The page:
Drug-related infectious diseases

HIV and AIDS  |  Hepatitis B and C

HIV and AIDS

Recent trends in reported HIV cases


Figure 22 HIV infections newly diagnosed in injecting drug users in selected EU countries, Russia and Ukraine, by year of report

Cases per million population

HIVSource: Euro.

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HIV has shown strong epidemic spread among IDUs in the new EU Member States of the Baltic region, following massive epidemics in eastern Europe (EuroHIV, 2004) (see box ‘HIV and AIDS in eastern Europe’). Rates of newly diagnosed cases peaked in Estonia and Latvia in 2001, and in Lithuania in 2002, but more recently rates have fallen dramatically. This pattern is typical of HIV epidemics among IDUs. It arises because the core group of IDUs at highest risk all become infected in a short period of time, following which incidence falls because of a lack of susceptible IDUs and then stabilises at a level that depends on the rate of recruitment of new IDUs at high risk. However, an additional effect of behaviour change cannot be excluded and, if true, this could in part be the result of specific interventions (see ‘Prevention of drug-related infectious diseases’).

In the EU-15 countries, rates of newly diagnosed HIV cases have remained low in recent years, with the exception of Portugal. However, comparisons at the EU level are incomplete as HIV case reporting data remain unavailable (Spain and Italy) or are only starting to become available (France) for some of the countries most affected by AIDS. Portugal showed a very high rate of 88 per million in 2003, but also a large decrease since 2000 (when the rate was 245 per million). This decrease has to be interpreted with caution as European data reporting was only implemented in Portugal in 2000.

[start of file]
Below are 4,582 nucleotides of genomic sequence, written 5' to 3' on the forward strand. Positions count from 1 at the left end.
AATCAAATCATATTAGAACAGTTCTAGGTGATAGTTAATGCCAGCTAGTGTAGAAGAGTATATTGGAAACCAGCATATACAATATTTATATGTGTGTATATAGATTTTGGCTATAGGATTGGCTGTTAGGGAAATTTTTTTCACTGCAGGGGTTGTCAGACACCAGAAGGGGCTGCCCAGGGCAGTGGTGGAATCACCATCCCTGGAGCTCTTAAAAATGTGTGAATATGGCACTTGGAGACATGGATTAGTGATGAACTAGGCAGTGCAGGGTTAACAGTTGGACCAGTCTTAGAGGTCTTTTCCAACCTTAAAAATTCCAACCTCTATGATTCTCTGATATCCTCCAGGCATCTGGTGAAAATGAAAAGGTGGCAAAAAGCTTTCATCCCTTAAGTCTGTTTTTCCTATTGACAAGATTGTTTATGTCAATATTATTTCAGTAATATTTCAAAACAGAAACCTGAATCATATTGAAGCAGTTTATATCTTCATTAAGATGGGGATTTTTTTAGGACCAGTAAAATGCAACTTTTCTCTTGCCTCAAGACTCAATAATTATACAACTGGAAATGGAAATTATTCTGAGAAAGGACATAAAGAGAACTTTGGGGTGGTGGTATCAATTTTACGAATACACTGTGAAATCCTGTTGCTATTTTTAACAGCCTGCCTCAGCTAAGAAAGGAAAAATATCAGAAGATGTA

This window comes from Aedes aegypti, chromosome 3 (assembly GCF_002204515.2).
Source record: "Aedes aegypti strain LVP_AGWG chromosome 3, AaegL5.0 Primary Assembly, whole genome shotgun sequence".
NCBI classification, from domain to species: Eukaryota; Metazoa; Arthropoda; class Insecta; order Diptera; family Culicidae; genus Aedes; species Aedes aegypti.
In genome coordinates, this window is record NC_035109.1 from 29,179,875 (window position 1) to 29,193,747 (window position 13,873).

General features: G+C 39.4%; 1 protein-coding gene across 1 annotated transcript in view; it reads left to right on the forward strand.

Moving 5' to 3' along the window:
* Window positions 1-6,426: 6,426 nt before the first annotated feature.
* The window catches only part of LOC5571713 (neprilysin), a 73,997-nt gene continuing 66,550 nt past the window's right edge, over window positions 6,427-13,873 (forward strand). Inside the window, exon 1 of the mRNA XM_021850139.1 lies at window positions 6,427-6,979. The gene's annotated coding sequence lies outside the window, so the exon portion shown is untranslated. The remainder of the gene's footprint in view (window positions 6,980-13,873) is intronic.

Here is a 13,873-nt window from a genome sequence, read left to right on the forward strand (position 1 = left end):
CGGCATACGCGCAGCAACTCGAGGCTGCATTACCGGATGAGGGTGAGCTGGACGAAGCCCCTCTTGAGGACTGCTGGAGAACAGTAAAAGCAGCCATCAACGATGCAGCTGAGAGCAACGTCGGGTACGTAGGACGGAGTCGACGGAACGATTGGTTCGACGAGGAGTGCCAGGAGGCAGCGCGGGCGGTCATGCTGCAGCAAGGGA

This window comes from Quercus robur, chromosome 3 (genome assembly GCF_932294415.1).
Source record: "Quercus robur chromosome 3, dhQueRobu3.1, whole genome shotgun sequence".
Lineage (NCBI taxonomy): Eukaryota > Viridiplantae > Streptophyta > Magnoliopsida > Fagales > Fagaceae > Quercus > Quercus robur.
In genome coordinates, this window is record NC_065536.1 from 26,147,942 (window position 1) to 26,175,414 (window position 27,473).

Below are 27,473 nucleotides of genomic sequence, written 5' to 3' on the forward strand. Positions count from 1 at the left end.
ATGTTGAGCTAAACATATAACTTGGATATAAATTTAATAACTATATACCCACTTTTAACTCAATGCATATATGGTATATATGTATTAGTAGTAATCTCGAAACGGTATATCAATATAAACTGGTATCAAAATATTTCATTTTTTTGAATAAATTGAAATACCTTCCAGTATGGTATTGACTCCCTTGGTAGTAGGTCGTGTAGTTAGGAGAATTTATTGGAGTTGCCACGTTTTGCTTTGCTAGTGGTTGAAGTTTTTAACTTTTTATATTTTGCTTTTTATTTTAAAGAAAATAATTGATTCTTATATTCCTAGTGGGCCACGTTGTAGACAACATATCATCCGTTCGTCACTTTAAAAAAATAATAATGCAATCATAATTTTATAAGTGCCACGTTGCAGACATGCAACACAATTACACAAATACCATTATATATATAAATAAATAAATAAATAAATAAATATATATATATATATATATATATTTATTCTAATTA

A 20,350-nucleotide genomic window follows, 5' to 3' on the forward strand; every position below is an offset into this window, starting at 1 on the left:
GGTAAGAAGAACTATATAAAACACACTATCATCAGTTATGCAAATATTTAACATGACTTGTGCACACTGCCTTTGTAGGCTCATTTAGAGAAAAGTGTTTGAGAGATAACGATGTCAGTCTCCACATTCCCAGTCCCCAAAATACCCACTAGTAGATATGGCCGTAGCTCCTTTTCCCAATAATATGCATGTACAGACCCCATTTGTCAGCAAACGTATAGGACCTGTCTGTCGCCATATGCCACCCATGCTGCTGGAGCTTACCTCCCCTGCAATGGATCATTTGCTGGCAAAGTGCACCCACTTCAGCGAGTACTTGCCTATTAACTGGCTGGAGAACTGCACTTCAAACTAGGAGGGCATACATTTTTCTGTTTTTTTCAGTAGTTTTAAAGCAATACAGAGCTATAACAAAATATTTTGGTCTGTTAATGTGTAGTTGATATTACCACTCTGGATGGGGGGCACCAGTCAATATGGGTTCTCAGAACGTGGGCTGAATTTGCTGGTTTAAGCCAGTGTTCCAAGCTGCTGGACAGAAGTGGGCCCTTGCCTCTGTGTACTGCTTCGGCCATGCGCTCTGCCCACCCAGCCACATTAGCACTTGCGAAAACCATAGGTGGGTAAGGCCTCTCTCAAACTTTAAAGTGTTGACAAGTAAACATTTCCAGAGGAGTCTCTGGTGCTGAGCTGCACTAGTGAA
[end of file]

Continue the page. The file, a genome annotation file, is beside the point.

HIV seroprevalence

Seroprevalence data from IDUs (per cent infected in samples of IDUs) are an important complement to HIV case reporting data. Repeated seroprevalence studies and routine monitoring of data from diagnostic tests can validate trends in case reporting and can also provide more detailed information on specific regions and settings. However, the prevalence data are from a variety of sources that, in some cases, may be difficult to compare, and they should therefore be interpreted with caution.

The recent increases recorded in the HIV case reporting are mostly confirmed by the available seroprevalence data; for example, in Latvia, prevalence in national treatment samples of tested IDUs rose from 1.5 % (5/336) in 1997 to 14 % (302/2 203) in 2001 and then fell to 7 % (65/987) in 2003. In Austria, where HIV case reporting data for IDUs are not available, HIV prevalence among national samples of (direct) drug-related deaths suggests some increase, to 7 % (11/163) in 2003 from 1 % (1/117) in 1998, but numbers are small and the trend is not statistically significant.